Cassava Cake

A childhood friend just sent me a message asking for the recipe for Cassava cake we made when we were growing up.  This cake brings a lot of lovely childhood memories.  I remember fixing it with my girlfriends Joy, Gigi and Maita.  We had fun grating the cassava and making all kinds of mistakes in putting this recipe together.

In the Philippines, we make everything from scratch.  You grate the cassava, squeeze the excess liquid and just use the cassava flesh. This is a very easy recipe (except for the grating part).  It is also gluten free.

This is also my brother’s favorite dessert, along with another sweet dessert, Leche Flan.

Cassava Cake



4 c grated cassava (squeeze out all the liquid after grating )

2 eggs, beaten

2/3 c sugar

1 c evaporated milk

1 c fresh milk

1 can coconut cream (if using fresh coconut, this is the first extraction or “kakang gata”)

¼ c melted butter

1 cup coconut milk (second extraction), optional – only add if you want a less dense cake.


1 can condensed milk

2 tbsp corn starch

1 cup coconut cream

2 eggyolks, beaten

Grated cheese, optional


Preheat oven to 350 degrees F or 180 degrees C

In a large bowl, combine all ingredients.

Grease a 13 x 9 inch pan (some people just line it with aluminum foil).  Pour the mixture and bake for 1 hour or until a toothpick inserted (in the middle, or thickest part of the cake) comes out clean.

Prepare the custard topping.

In a small bowl, dissolve the cornstarch in the condensed milk and set aside.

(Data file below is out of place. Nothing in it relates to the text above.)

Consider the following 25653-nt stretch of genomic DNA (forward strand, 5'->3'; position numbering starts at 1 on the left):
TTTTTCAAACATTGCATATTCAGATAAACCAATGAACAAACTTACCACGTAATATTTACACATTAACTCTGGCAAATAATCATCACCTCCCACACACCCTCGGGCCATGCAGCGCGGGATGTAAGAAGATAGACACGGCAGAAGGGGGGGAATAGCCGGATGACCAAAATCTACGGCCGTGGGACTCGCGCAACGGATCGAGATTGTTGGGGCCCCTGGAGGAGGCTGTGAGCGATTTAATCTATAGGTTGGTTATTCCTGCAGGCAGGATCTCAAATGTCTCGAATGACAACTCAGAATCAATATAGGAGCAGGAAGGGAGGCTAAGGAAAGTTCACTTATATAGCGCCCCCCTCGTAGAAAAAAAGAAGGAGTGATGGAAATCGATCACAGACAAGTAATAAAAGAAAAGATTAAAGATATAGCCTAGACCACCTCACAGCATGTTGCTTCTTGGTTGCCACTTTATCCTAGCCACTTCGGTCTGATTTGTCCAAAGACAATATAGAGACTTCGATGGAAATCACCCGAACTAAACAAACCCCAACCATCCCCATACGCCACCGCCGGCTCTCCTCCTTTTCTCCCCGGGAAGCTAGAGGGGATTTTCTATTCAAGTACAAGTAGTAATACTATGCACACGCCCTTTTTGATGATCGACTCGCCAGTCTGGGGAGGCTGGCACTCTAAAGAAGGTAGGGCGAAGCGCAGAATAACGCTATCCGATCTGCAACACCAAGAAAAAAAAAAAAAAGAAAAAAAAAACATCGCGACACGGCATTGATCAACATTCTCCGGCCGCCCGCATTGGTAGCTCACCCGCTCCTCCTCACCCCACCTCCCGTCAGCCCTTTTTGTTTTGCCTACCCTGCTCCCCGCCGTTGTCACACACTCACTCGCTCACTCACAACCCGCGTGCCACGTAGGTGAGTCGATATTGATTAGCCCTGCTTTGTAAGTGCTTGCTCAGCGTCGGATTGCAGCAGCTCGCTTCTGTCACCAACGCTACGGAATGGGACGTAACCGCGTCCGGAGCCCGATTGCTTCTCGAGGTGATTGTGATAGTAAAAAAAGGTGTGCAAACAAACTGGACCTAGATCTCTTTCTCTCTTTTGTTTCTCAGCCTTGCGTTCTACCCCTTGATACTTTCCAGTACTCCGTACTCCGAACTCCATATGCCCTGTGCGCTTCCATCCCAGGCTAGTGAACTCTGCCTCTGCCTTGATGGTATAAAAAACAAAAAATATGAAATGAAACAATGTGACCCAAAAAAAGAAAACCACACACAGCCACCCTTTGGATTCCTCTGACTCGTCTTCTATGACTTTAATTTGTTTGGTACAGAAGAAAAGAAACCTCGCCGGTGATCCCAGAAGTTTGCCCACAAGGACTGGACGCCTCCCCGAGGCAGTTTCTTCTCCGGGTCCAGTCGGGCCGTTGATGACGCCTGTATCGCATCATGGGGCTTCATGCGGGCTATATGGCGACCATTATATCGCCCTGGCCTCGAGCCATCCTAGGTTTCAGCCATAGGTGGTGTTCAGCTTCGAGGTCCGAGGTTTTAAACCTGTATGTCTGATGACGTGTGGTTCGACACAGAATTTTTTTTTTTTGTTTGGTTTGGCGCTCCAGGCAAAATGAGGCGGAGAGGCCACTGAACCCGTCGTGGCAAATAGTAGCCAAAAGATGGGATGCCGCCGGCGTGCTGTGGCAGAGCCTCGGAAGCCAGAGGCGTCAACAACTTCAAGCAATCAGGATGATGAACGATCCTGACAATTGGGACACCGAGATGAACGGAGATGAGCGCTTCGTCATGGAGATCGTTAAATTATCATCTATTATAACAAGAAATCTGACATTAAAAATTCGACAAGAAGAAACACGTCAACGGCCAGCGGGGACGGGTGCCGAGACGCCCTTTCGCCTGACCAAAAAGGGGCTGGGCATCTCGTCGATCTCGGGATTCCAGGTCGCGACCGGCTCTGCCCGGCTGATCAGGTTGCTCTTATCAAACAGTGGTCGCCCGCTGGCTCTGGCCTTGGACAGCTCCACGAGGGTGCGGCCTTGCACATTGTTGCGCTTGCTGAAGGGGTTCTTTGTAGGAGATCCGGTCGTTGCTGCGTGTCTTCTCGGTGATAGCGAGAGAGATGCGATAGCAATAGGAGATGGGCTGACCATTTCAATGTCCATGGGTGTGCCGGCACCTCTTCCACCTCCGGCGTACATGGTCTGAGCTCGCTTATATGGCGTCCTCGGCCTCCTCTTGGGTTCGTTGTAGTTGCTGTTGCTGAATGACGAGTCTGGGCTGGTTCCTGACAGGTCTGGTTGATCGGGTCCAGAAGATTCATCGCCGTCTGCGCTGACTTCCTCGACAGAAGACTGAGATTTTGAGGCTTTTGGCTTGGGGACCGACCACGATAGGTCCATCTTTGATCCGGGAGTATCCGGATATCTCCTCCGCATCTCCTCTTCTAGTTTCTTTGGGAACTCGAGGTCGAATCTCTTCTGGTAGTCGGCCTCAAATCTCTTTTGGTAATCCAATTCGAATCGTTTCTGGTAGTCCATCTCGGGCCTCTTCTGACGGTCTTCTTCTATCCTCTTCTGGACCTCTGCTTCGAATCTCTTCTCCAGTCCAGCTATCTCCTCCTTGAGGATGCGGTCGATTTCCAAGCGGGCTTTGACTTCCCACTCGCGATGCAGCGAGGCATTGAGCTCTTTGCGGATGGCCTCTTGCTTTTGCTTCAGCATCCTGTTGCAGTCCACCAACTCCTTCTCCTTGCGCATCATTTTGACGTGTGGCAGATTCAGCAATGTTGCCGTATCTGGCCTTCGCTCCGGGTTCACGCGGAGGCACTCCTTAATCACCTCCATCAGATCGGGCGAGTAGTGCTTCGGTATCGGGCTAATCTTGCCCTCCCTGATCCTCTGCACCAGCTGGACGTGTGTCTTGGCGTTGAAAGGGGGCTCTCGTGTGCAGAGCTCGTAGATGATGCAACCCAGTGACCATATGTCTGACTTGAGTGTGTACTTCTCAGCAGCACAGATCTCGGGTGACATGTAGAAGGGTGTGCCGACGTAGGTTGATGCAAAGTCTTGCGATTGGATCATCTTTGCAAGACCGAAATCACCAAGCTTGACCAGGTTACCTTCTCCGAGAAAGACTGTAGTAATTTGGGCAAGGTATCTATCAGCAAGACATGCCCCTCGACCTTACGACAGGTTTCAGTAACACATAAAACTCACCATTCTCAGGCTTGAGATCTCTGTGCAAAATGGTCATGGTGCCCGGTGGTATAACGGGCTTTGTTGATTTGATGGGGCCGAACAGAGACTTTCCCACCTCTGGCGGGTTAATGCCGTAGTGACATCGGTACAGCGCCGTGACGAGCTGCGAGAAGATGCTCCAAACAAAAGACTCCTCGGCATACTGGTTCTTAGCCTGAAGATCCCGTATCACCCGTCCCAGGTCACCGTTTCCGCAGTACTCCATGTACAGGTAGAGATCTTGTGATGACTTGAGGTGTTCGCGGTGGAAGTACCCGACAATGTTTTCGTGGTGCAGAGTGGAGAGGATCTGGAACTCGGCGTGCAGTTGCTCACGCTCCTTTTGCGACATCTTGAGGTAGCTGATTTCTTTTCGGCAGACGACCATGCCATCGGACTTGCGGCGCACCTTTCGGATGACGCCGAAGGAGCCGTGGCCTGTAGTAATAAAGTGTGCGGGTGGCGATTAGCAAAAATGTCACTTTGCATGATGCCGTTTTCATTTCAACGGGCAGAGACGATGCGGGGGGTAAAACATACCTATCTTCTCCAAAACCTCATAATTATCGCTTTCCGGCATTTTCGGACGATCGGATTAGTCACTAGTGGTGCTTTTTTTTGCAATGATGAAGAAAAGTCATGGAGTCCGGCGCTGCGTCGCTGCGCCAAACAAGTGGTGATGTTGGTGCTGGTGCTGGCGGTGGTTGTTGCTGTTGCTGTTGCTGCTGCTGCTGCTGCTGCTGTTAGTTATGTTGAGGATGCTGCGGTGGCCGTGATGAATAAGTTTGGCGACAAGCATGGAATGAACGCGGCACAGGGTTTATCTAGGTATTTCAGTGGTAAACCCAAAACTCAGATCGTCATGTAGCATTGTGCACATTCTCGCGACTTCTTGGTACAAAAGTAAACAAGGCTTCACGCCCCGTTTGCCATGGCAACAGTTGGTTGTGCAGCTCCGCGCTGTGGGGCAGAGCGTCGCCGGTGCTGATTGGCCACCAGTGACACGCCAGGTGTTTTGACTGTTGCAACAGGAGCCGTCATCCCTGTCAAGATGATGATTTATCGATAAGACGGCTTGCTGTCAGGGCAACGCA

Combine condensed milk with cornstarch and coconut cream in a saucepan.  Bring to boil in medium low fire, stirring constantly.

Place beaten egg yolks in a small ball.  Slowly add custard mixture (one tablespoon at a time) to temper the eggs and not curdle it.  Add egg yolk mixture back to the saucepan stirring constantly.  Cook for 2 minutes.

Add the custard after the cake is done baking. You can add grated cheese on top if you desire.  Put it back in the oven and set the oven on “broil”.  Bake for another 10 minutes or until the custard turns slightly brown.

Let the cake cool down before slicing.


If you are using fresh cassava, make sure that you do not grate the hard stem in the middle.  Grate around it.

Squeeze out the liquid and discard it.  The liquid that is extracted is bitter and we don’t want it to affect the taste of our cake.

When you broil the custard, make sure you watch your oven.  Some ovens are too hot and it can burn your cake.  I leave my oven slightly open every time I set it on broil.


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